Republican Sen. John McCain, one of the Senate's most vocal critics of how President Barack Obama's administration handled the Benghazi terror attacks in Libya, appeared to have backed away from his cover-up accusations on Tuesday when he learned that the White House had no involvement in the deletion of Al Qaeda references from the CIA’s talking points.

Instead, McCain expressed surprise and frustration at learning the Office of the Director National of Intelligence, or DNI, removed the CIA’s assessment that the terrorist group and its affiliates were responsible for the Sept. 11 assault on the U.S. consulate in Benghazi.

Four Americans were killed in the incident, which some Republicans claimed the White House wanted to dissimulate as a spontaneous event, rather than a planned terrorist attack, so as to not endanger the narrative that President Obama had made America safer by having Osama bin Laden killed.

“I participated in hours of hearings in the Senate Select Committee on Intelligence last week regarding the events in Benghazi, where senior intelligence officials were asked this very question, and all of them -- including the Director of National Intelligence himself -- told us that they did not know who made the changes,” McCain’s statement read. “Now we have to read the answers to our questions in the media. There are many other questions that remain unanswered. But this latest episode is another reason why many of us are so frustrated with, and suspicious of, the actions of this Administration when it comes to the Benghazi attack.”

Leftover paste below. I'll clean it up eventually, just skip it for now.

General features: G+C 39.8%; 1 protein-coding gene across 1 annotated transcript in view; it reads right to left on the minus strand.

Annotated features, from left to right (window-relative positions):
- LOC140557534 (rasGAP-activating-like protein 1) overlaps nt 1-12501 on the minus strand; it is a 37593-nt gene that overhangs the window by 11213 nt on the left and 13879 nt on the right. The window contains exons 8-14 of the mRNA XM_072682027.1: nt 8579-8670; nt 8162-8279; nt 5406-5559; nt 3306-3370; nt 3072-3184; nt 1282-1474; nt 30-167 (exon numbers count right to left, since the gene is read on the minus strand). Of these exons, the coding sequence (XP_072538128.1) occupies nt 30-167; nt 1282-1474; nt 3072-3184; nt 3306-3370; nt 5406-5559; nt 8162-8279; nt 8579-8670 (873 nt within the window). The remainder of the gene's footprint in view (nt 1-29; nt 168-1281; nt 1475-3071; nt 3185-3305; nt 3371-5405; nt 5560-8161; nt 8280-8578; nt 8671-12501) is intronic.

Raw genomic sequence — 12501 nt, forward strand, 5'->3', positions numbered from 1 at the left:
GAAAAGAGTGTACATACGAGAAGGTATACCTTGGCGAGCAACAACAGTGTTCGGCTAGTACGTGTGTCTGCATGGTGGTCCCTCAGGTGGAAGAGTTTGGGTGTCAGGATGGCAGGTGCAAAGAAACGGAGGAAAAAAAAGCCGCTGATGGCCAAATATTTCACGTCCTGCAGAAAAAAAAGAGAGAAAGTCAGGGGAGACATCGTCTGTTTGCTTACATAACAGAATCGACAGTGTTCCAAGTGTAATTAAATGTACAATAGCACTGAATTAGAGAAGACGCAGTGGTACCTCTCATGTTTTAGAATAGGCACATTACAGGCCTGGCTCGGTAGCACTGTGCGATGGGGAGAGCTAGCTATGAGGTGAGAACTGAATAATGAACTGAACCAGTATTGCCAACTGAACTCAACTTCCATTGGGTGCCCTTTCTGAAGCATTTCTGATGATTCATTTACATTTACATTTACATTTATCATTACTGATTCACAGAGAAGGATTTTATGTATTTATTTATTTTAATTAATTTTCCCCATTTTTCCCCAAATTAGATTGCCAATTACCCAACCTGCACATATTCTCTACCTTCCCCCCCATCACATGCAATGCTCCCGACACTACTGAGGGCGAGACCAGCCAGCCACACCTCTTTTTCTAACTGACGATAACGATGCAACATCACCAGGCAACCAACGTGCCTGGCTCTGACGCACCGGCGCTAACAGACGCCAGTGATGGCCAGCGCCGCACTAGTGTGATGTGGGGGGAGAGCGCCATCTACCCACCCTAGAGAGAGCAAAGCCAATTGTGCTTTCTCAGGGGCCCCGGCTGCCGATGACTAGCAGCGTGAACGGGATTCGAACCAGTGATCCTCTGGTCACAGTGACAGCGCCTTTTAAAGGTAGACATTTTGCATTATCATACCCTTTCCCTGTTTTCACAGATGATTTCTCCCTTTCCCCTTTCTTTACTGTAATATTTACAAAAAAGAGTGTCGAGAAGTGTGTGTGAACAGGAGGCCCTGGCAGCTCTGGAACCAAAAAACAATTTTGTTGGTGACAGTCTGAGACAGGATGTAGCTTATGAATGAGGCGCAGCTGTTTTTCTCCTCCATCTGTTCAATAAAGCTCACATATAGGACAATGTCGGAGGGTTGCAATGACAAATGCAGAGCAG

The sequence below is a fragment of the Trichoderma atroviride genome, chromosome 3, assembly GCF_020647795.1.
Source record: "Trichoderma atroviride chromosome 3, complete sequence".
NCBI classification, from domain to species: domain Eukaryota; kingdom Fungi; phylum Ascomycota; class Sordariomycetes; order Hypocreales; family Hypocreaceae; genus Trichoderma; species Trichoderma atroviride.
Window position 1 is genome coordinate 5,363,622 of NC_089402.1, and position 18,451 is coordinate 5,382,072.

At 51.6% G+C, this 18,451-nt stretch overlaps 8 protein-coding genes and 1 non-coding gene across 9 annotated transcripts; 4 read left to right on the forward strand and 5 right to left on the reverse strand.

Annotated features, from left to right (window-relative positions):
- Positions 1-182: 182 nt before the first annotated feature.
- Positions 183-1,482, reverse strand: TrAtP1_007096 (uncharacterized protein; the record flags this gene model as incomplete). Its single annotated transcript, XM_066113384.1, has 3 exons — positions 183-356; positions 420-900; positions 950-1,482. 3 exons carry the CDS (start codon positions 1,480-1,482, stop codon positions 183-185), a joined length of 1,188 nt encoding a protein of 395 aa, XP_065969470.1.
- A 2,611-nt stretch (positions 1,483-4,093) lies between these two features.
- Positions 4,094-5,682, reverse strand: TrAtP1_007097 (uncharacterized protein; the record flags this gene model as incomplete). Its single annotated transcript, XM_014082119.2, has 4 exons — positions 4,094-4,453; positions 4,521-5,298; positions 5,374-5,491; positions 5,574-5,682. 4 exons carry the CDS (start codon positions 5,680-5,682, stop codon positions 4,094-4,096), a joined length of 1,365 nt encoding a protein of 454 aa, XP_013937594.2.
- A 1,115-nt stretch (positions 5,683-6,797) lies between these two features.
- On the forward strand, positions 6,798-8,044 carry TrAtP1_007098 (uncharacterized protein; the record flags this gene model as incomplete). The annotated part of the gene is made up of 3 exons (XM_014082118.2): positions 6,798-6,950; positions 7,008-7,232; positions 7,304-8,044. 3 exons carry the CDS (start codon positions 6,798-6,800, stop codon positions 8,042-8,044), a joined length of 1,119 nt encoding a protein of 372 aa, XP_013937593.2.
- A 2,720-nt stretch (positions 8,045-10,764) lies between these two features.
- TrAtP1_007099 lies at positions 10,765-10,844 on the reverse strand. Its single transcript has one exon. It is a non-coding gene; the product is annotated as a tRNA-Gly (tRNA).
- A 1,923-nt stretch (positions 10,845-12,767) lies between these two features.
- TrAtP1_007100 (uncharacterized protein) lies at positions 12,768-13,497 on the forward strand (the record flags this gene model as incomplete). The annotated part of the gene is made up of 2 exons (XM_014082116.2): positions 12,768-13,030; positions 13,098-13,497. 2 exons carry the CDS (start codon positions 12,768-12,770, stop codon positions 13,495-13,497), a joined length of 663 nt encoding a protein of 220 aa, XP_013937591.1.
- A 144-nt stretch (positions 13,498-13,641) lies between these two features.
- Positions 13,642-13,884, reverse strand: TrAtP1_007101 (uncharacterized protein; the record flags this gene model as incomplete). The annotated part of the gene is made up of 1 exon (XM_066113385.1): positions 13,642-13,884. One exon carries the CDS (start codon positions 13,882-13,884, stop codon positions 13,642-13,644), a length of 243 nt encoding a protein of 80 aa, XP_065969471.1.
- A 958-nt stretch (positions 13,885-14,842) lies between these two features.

In the immediate aftermath of the attack, U.S. Ambassador to the United Nations Susan Rice told the nation that the incident resulted from a spontaneous protest against an offensive, American-made anti-Islam video.

Rice’s words were different from those of the President and others in his administration who said terrorists were responsible.

Former CIA Director David Petraeus told lawmakers last week that the intelligence agency concluded that al Qaeda was responsible for the attack, but that the reference to the terror group was cut from the final talking points to be distributed to Congress, after the document had gone through interagency review.

Petraeus wasn’t aware who made the change, but the DNI claimed responsibility on Monday, when its spokesman said no agency outside its office made any “substantive changes.”

Prior to this revelation, several Republicans had gone after the Obama administration and Rice, saying there was either a cover-up, or at least incompetence.

McCain said the day the incident happened he knew that it was a terror attack.

“I know that people don’t come to spontaneous demonstrations with rockets and mortars and rocket-propelled grenades, mortars and heavy weapons,” McCain told MSNBC. “I knew that at the time.”

McCain had also threatened to block the potential nomination of Rice for Secretary of State when Hillary Clinton steps down from the post in January.

The Republican said he would “do everything in my power to block her.”

“If Sen. McCain and Sen. Graham and others want to go after someone they should go after me,” Obama said at a press conference last week, adding that he would be happy to have a discussion with them.